When I first moved to California from Ohio in the 1990s, I spotted a postcard in a gift shop that noted the state’s four seasons: wildfires, mudslides, earthquakes and riots. The postcard wasn’t entirely wrong. Outside of drought years, the state does suffer through a regular cycle of fires, slides and earthquakes, although the riots aren’t actually a seasonal thing. Californians are accustomed to the state’s weather disasters the same way a Kansan is accustomed to tornado drills.
Currently, Southern California is ablaze. Not long ago, out-of-control wildfires consumed a large portion of the Napa Valley, tragically destroying about 5 percent of the region’s housing stock and killing dozens of people. I once had to flee a raging wildfire – and the experience is far from pleasant. During last year’s floods, we were packed and ready to go while hoping the aging levee system held near my little ranch downstream from the state’s last wild river.
It did, but tens of thousands of people living below Oroville dam were evacuated. It was scary watching news reports of a collapsing spillway at the nation’s largest earthen dam. Had the dam failed, the entire Gold Rush city and several others would have been flushed down the river, with little left in its wake, including a historic home I own there. It’s a disturbing feeling to have one’s life and investments dependent on the condition of the state’s crumbling infrastructure.
Droughts and torrential rains cannot be helped, but the way public-policy makers deal with them certainly can be changed. Unfortunately, the state’s entire array of public services is pretty much in the condition one would expect from government-run enterprises, where the main priority remains boosting the pay and benefit packages of the people who work for those agencies. When things go awry, officials grab more money — but nothing ever improves.
In my Spectator column last week, I detailed the condition of California’s public schools where, according to a new lawsuit filed against state education officials, there are classes “where around half the students don’t have basic reading skills, examples of fifth graders taught using kindergarten materials, and teachers who ‘are forced to rely on audio and video content to provide students access to other subjects.’” Never mind that the 43 percent of the state’s general-fund budget is earmarked for K-14 education – and spending keeps going up.
This week, the Sacramento Bee published an analysis of the condition of the state’s “high-hazard” dams, which are classified that way because of the enormous risks they pose to people living downstream from them. The Bee did an extensive analysis and reported the following: “Cracked concrete. Plugged drains. Unchecked tree and brush growth. Broken outlet valves. These are some of the problems that have gone uncorrected for years at California dams in spite of being flagged repeatedly by inspectors from the state Department of Water Resources.”
The “uncorrected for years” portion should offer a clue about the state’s priorities. Some conservatives have rightly jumped on the priorities issue, especially given the governor’s focus on building a high-speed rail system, a twin tunnels project in the Delta and various climate-change-related programs. One column even called for a special session to divert more money to firefighting.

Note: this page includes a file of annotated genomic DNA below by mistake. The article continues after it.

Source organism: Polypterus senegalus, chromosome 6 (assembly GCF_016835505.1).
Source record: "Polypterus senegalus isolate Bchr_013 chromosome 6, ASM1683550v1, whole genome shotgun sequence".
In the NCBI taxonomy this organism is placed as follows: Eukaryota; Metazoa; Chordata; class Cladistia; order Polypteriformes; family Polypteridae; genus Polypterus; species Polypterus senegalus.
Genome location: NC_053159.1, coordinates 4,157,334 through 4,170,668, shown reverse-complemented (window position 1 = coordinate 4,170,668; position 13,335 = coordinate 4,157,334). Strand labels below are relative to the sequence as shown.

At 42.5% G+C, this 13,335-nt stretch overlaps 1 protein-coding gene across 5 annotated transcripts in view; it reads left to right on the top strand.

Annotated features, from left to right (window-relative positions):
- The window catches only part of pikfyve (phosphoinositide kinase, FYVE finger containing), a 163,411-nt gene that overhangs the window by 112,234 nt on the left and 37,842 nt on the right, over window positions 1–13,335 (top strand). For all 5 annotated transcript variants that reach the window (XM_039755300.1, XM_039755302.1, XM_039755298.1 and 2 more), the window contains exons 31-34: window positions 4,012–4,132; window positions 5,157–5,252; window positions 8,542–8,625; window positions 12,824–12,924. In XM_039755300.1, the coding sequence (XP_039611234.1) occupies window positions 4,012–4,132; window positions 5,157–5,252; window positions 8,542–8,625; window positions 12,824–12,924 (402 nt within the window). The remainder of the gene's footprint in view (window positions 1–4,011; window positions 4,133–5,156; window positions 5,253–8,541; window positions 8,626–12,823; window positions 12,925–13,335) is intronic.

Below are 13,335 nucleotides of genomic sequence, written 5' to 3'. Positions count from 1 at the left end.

The governor’s and Democratic Legislature’s priorities are indeed off. But firefighting is no different than any other government program. When problems arise, government officials cry poormouth and demand more money. The California Department of Forestry and Fire Protection, or CalFire, is an enormously wasteful agency. If Brown and the Legislature did divert more of the general fund to firefighting, I doubt the extra revenues would change much.
As I reported for the Spectator last year following a variety of scandals at the agency, “An official California firefighter survey from 2014 shows the average total compensation for Cal Fire employees ranging from $133,000 to $190,000. Firefighters in surveyed county and city departments receive packages from $172,000 to $266,000. They work an average of 125 to 156 days a year and are paid for sleeping. They receive the ‘3 percent at 50’ formula that lets them retire with 90 percent of their final years’ pay at age 50 — plus those spiking gimmicks that drive up their pension payouts.”
The agency squanders the money it has on excessive compensation packages, then wonders why it has so little money — and relies so heavily on inmates to provide manual labor during these fires. Meanwhile, pension costs are consuming local and state budgets and the Brown administration has done little about it, beyond filing a useful brief in a recent court case that could help cities rollback these quickly escalating costs. Outsourcing always is a verboten topic in the Legislature given the control that the public-employee unions exert.
Yes, California has seasonal problems with fires, mudslides, earthquakes and the like. But it’s not like those things are unexpected. The real problem — as the newspaper report on dams makes clear — is that the state government has misplaced priorities. Of course, that is the very nature of government. It always operates mainly for the benefit of those who work for it. California simply is further down the road than other states toward the ending of Ayn Rand’s Atlas Shrugged. Anything government handles ultimately will be mired in waste and failure.
Steven Greenhut is Western region director for the R Street Institute. Write to him at firstname.lastname@example.org.
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